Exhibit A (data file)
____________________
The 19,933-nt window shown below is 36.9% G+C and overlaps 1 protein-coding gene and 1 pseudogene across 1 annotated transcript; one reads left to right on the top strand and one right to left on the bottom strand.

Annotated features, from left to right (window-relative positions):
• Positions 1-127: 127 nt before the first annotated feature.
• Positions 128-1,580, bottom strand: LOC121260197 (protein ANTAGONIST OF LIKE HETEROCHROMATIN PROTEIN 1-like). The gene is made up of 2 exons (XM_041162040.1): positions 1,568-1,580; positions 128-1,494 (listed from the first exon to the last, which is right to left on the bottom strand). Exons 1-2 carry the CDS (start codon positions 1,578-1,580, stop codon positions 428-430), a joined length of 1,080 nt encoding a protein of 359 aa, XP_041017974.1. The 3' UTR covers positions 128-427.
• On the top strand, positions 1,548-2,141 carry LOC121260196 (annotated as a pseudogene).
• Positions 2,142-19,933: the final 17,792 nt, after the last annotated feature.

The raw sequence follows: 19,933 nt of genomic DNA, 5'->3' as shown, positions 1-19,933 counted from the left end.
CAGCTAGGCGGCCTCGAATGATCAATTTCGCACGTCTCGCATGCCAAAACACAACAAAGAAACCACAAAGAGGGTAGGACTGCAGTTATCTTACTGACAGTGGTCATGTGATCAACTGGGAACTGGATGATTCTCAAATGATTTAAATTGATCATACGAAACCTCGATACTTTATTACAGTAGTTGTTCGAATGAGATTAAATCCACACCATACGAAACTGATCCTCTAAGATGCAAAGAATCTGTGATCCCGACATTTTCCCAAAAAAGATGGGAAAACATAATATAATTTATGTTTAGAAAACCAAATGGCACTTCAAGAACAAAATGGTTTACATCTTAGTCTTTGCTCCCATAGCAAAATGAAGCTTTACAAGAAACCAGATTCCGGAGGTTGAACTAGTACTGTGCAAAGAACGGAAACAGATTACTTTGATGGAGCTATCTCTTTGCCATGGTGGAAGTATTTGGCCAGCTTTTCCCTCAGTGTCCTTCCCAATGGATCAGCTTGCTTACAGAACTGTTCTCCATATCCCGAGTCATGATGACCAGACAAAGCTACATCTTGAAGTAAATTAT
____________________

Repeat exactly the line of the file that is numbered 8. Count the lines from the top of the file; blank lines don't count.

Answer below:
CAGCTAGGCGGCCTCGAATGATCAATTTCGCACGTCTCGCATGCCAAAACACAACAAAGAAACCACAAAGAGGGTAGGACTGCAGTTATCTTACTGACAGTGGTCATGTGATCAACTGGGAACTGGATGATTCTCAAATGATTTAAATTGATCATACGAAACCTCGATACTTTATTACAGTAGTTGTTCGAATGAGATTAAATCCACACCATACGAAACTGATCCTCTAAGATGCAAAGAATCTGTGATCCCGACATTTTCCCAAAAAAGATGGGAAAACATAATATAATTTATGTTTAGAAAACCAAATGGCACTTCAAGAACAAAATGGTTTACATCTTAGTCTTTGCTCCCATAGCAAAATGAAGCTTTACAAGAAACCAGATTCCGGAGGTTGAACTAGTACTGTGCAAAGAACGGAAACAGATTACTTTGATGGAGCTATCTCTTTGCCATGGTGGAAGTATTTGGCCAGCTTTTCCCTCAGTGTCCTTCCCAATGGATCAGCTTGCTTACAGAACTGTTCTCCATATCCCGAGTCATGATGACCAGACAAAGCTACATCTTGAAGTAAATTAT